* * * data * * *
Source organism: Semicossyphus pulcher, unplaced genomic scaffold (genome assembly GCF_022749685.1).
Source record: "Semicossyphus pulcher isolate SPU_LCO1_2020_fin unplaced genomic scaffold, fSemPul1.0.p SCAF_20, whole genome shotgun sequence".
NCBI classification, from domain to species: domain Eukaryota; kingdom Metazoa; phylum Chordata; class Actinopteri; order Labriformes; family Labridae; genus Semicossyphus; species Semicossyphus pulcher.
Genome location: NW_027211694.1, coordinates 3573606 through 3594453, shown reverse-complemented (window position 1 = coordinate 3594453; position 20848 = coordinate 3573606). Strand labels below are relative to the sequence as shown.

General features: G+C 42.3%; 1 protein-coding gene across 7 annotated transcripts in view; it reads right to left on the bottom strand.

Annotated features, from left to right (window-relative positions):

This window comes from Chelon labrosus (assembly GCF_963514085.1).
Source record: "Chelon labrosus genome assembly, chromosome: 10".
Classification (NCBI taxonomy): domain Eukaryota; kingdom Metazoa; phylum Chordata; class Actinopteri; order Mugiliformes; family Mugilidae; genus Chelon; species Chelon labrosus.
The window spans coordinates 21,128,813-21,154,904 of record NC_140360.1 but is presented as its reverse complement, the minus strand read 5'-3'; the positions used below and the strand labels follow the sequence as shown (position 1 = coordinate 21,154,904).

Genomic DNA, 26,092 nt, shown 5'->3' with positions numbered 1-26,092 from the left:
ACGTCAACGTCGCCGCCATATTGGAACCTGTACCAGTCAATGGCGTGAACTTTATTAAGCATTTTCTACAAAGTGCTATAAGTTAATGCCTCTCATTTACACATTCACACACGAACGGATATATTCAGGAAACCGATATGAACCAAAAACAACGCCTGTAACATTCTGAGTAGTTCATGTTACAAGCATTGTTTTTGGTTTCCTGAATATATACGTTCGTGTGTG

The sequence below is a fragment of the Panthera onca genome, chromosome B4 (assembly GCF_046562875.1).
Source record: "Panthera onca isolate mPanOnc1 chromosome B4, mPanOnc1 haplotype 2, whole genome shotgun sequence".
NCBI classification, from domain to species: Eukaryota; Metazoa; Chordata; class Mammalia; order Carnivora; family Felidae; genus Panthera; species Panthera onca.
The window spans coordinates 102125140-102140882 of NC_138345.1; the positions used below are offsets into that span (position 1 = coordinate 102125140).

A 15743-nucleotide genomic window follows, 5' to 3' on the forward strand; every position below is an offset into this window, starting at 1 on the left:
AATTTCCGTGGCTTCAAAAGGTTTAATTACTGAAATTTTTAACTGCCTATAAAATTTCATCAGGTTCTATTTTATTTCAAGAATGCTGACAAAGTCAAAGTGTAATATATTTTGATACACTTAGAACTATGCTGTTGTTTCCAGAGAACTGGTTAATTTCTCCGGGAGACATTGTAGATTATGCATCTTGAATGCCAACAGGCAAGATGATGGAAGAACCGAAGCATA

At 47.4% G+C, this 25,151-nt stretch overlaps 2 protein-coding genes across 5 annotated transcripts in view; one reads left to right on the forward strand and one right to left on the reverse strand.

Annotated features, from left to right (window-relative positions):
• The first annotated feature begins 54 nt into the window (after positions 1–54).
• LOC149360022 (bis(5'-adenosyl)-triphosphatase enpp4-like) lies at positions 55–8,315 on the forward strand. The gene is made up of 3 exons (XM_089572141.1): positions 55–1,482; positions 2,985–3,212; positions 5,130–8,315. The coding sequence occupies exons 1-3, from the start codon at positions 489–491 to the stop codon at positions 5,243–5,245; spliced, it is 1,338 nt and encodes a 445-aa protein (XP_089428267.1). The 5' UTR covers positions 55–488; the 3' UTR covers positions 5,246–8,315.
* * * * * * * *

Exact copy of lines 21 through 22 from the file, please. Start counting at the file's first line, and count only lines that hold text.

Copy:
• The first annotated feature begins 54 nt into the window (after positions 1–54).
• LOC149360022 (bis(5'-adenosyl)-triphosphatase enpp4-like) lies at positions 55–8,315 on the forward strand. The gene is made up of 3 exons (XM_089572141.1): positions 55–1,482; positions 2,985–3,212; positions 5,130–8,315. The coding sequence occupies exons 1-3, from the start codon at positions 489–491 to the stop codon at positions 5,243–5,245; spliced, it is 1,338 nt and encodes a 445-aa protein (XP_089428267.1). The 5' UTR covers positions 55–488; the 3' UTR covers positions 5,246–8,315.